Your Turn: LISCA welcomes new conductor

Your Turn: LISCA welcomes new conductor

Eric Stewart

Eric Stewart will raise the baton on Saturday, May 13 when the Long Island Symphonic Choral Association (LISCA) presents its annual spring concert, Masterworks by French Composers of the 19th and 20th Century at 8 p.m. at St. James Roman Catholic Church, located at 429 Route 25A in Setauket.

Stewart took over the role of conductor in January after Thomas Schmidt, the previous conductor of the venerable, nearly 50-year old community chorus retired after serving for 11 years.

Eric Stewart

Expressing his whole-hearted enthusiasm for the selected works of the upcoming program, Stewart said, “This wonderful, all-French program features delightful variety, despite the fact that all three pieces were written within one hundred years of one another (1865-1959). Faure’s Cantique de Jean Racine is a beloved staple of the choral repertoire. It is short, sweet and features melodies and harmonies prototypical of French Romanticism.”

He continues, “Poulenc’s Gloria mixes light and playful moments with some deep and brooding passages. It is full of wit and beautiful contrast. The highlight of the program, Durufle’s Requiem, re-imagines Gregorian Chant, combining it with 20th century impressionistic sensibilities. Chant-like melodies and Renaissance inspired counterpoint are imbued with lush harmonies and sweeping orchestral gestures. I could not think of a more exciting program with which to make my debut with LISCA.”

Classical music was not Stewart’s first love. Dabbling with a variety of instruments as a child led to an intense focus in his teenage years on the guitar with a plan to pursue a music degree in performance of rock/jazz fusion style. An “aha moment” came at age 17 with the purchase of a CD of Mozart Piano Concerti.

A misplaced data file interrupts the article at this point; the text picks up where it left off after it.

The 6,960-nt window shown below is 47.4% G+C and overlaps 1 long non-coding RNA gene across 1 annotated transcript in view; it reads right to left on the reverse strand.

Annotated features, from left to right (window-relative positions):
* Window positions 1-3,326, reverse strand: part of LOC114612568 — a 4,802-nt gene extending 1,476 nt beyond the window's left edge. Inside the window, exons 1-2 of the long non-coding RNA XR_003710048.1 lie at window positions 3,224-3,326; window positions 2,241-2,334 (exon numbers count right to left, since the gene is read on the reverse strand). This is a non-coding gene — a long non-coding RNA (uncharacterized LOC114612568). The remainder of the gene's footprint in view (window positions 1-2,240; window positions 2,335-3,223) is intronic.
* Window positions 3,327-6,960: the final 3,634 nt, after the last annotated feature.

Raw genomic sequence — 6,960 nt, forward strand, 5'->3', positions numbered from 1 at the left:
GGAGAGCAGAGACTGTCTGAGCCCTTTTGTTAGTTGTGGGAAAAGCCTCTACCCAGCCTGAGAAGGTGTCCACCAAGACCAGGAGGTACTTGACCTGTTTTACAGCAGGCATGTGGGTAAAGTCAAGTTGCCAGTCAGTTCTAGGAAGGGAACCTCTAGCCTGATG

“Struck so deeply by the music,” his focus changed completely. Piano studies followed, but a sense that it was too late to be pursuing a classical instrument for performance, his focus shifted to composition and conducting. A summer spent at Interlochen Arts Camp cemented his decision to pursue a career in classical music. Stewart studied composition and conducting at the Peabody Conservatory (B.M. and M.M.), going on to earn a doctorate in composition from the University of Toronto. His compositions have been performed throughout North America, Europe and Asia.

We look forward to introducing Stewart to our faithful audience of the past 49 years and extend a special invitation to those who haven’t experienced our concerts in the past as we anticipate our 50th anniversary next season. A reception with light refreshments will be held following the concert.

Tickets may be purchased through our website at www.lisca.org, from singers and at the door. General admission is $25, seniors, $20 and students are free. For further information, call 631-751-2743.

Submitted by LISCA member, Martina Matkovic

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